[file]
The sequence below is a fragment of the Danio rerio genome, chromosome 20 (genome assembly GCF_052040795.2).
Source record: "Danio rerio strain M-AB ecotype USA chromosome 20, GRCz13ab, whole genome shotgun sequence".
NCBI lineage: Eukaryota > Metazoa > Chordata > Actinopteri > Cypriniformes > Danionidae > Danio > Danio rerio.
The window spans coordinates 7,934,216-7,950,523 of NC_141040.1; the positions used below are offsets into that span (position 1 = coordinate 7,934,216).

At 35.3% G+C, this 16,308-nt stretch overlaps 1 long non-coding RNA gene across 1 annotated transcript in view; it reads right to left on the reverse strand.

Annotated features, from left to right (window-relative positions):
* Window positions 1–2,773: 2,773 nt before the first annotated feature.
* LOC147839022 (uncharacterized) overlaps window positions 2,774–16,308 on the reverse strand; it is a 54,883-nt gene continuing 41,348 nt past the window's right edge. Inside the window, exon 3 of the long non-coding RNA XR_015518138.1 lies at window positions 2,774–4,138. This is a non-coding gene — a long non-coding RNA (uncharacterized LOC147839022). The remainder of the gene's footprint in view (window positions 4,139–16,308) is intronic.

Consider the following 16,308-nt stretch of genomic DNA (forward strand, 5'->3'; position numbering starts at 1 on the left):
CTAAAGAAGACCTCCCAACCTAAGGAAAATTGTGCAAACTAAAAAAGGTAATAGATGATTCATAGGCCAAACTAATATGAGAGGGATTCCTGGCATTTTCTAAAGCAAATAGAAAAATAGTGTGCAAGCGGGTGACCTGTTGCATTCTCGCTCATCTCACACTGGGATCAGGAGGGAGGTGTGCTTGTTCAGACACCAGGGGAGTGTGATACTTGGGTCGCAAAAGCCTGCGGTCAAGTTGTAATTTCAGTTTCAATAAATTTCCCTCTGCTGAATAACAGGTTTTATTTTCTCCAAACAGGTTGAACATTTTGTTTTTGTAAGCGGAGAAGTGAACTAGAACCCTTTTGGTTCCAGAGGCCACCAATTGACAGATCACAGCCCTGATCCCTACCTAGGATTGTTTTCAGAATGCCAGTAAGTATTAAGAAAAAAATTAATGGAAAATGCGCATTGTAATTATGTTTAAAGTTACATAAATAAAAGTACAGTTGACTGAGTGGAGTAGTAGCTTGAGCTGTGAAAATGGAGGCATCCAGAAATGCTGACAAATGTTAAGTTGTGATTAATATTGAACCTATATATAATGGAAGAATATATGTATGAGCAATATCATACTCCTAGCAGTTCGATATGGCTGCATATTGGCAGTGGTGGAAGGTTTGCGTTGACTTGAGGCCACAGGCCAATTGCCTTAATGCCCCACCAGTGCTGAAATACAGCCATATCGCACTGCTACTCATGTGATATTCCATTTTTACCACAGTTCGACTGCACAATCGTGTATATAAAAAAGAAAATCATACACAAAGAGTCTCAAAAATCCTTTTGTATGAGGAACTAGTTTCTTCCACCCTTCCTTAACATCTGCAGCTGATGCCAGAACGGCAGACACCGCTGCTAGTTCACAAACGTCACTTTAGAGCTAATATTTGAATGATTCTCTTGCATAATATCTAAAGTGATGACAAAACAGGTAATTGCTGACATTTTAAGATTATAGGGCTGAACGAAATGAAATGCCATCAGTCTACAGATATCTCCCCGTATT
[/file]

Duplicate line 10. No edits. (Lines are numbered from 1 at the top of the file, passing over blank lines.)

CTAAAGAAGACCTCCCAACCTAAGGAAAATTGTGCAAACTAAAAAAGGTAATAGATGATTCATAGGCCAAACTAATATGAGAGGGATTCCTGGCATTTTCTAAAGCAAATAGAAAAATAGTGTGCAAGCGGGTGACCTGTTGCATTCTCGCTCATCTCACACTGGGATCAGGAGGGAGGTGTGCTTGTTCAGACACCAGGGGAGTGTGATACTTGGGTCGCAAAAGCCTGCGGTCAAGTTGTAATTTCAGTTTCAATAAATTTCCCTCTGCTGAATAACAGGTTTTATTTTCTCCAAACAGGTTGAACATTTTGTTTTTGTAAGCGGAGAAGTGAACTAGAACCCTTTTGGTTCCAGAGGCCACCAATTGACAGATCACAGCCCTGATCCCTACCTAGGATTGTTTTCAGAATGCCAGTAAGTATTAAGAAAAAAATTAATGGAAAATGCGCATTGTAATTATGTTTAAAGTTACATAAATAAAAGTACAGTTGACTGAGTGGAGTAGTAGCTTGAGCTGTGAAAATGGAGGCATCCAGAAATGCTGACAAATGTTAAGTTGTGATTAATATTGAACCTATATATAATGGAAGAATATATGTATGAGCAATATCATACTCCTAGCAGTTCGATATGGCTGCATATTGGCAGTGGTGGAAGGTTTGCGTTGACTTGAGGCCACAGGCCAATTGCCTTAATGCCCCACCAGTGCTGAAATACAGCCATATCGCACTGCTACTCATGTGATATTCCATTTTTACCACAGTTCGACTGCACAATCGTGTATATAAAAAAGAAAATCATACACAAAGAGTCTCAAAAATCCTTTTGTATGAGGAACTAGTTTCTTCCACCCTTCCTTAACATCTGCAGCTGATGCCAGAACGGCAGACACCGCTGCTAGTTCACAAACGTCACTTTAGAGCTAATATTTGAATGATTCTCTTGCATAATATCTAAAGTGATGACAAAACAGGTAATTGCTGACATTTTAAGATTATAGGGCTGAACGAAATGAAATGCCATCAGTCTACAGATATCTCCCCGTATT